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San Gabriel to boost exports

Strong demand for limes in Europe is reportedly helping drive production levels upwards at leading Mexican lime exporter San Gabriel.


Mexican limes specialist San Gabriel has been producing fruit for export to Europe and the US for the past 20 years, but it is probably fair to say that the past 12 months have comprised one of the most successful periods in the company history. Strong demand for limes means that the firm has been able to invest in increasing both production and improving its facilities, with an eye on boosting yet further its export volumes.

San Gabriel limes

Based in the town of Martinez de La Torre, in Mexico’s Caribbean coastal state of Vera Cruz, San Gabriel produces some 400ha of Persian limes, between late April-early May through to December every year, only pausing when the Brazilian lime season begins in January.

According to Pedro Rodrigues, Managing Director of the company’s European subsidiary San Gabriel UK, around 70% of the firm’s annual production is exported to the US, with a further 25 shipped to Europe and about 5% sent to Japan by air.

However, Mr. Rodrigues says San Gabriel is particularly focused on developing its European business and to this end recently established a UK office to drive sales in both the Uk and the Continent still further.

Currently, San Gabriel UK’s managing director says that Mexican parent company sends four to five containers of limes into the UK every week, while a further five or six container-loads are shipped to the Netherlands for distribution to other major markets, such as France and Spain.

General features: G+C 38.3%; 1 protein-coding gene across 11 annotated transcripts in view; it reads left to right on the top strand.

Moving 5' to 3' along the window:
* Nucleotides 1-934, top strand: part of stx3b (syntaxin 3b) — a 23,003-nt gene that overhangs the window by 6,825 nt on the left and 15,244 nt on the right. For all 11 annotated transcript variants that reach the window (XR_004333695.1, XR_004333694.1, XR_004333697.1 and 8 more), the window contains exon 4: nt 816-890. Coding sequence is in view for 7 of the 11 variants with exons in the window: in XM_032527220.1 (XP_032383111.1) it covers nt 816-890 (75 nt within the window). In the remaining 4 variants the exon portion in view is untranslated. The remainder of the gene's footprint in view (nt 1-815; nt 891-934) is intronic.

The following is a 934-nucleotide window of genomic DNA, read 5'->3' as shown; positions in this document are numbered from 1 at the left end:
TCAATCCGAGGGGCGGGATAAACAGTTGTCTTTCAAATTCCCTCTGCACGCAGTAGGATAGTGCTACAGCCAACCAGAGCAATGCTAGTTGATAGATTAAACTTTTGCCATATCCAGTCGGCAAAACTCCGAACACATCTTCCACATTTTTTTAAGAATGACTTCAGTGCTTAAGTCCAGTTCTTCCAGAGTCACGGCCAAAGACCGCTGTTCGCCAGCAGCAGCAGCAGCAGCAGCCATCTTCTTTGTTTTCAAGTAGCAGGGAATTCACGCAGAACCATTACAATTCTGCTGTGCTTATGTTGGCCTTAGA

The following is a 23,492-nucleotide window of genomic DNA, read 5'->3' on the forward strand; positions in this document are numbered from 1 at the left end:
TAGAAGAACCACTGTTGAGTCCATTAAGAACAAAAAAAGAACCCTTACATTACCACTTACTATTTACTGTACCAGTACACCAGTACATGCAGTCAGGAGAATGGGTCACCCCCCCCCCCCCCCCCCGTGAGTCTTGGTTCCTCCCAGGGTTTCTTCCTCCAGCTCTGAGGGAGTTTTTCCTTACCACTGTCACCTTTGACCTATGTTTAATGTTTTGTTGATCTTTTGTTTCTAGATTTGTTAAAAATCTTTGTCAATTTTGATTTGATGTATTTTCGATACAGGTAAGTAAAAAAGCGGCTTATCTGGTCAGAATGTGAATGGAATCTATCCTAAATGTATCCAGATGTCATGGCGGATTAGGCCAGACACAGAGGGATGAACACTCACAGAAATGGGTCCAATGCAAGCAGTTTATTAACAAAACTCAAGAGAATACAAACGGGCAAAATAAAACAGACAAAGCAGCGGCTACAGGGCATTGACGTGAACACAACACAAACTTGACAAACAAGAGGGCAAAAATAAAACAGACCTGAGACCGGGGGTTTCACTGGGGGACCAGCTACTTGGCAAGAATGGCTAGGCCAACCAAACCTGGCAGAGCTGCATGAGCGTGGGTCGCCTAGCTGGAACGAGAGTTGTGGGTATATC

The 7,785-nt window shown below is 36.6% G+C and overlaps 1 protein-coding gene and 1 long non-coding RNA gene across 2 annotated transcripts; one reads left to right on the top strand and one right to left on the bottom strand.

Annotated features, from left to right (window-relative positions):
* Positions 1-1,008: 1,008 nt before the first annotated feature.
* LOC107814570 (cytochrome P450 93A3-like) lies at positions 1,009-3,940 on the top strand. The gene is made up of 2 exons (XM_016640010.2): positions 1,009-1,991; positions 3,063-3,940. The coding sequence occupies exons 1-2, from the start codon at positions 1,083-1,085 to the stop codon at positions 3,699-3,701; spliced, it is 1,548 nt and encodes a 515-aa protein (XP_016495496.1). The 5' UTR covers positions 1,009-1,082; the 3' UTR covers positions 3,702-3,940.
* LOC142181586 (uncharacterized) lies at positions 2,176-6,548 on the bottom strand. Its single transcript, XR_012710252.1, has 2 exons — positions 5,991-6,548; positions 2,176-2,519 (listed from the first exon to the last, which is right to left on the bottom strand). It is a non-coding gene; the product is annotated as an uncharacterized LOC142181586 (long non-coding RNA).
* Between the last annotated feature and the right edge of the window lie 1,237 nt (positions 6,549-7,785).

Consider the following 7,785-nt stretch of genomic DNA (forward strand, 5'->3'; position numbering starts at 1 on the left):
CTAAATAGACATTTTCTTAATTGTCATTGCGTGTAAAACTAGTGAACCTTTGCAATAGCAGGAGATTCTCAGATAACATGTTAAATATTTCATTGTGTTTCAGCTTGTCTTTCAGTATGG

In total Mr. Rodrigues says the firm expects to send 300 containers of fruit to Europe by the close of 2010, which compares favourably with the last year’s 170 containers.

The reason for this anticipated increase, he says, is that San Gabriel has significantly increased its production this season compared with the last campaign, with volumes expected to rise by 20 per cent this year has new trees come into production.

This increase in production, Mr. Rodrigues continues, is being supported by a major investment in San Gabriel’s facilities.

San Gabriel packhouse

The company has extended the size of its packhouse from 1,000m2 to 3.000m2, updating its selection processes so that the sizing of the fruit is now carried out automatically.

Over the 12 months ahead, Mr. Rodrigues says San Gabriel has plans to install new machinery and extend its packhouse storage capacity still further.

This will enable the company to cope with an anticipated further increase in volumes during the next two years as more new trees come into production.

If there is a challenge for San Gabriel among these positive developments, Mr. Rodrigues says it has come in the form of a less favourable euro to US dollar exchange rate, which he says has proved to be problematic. However, how this situation develops over the coming 12 months remains to be seen.

For the year ahead, MR. Rodrigues says that San Gabriel will focus much of its European efforts on developing its new UK-based subsidiary, which he says will aim ti supply its clients with much more than merely limes.

The European subsidiary, he reveals, is also looking to source products such as mangoes from Ecuador and pineapples from Costa Rica for supply into the market.

A side from this, Mr. Rodrigues says San Gabriel will continue to concentrate on developing further its core lime business, increasing both production levels and export shipments to markets old and new in Europe and beyond: work which it will strengthen through an advertising campaign.

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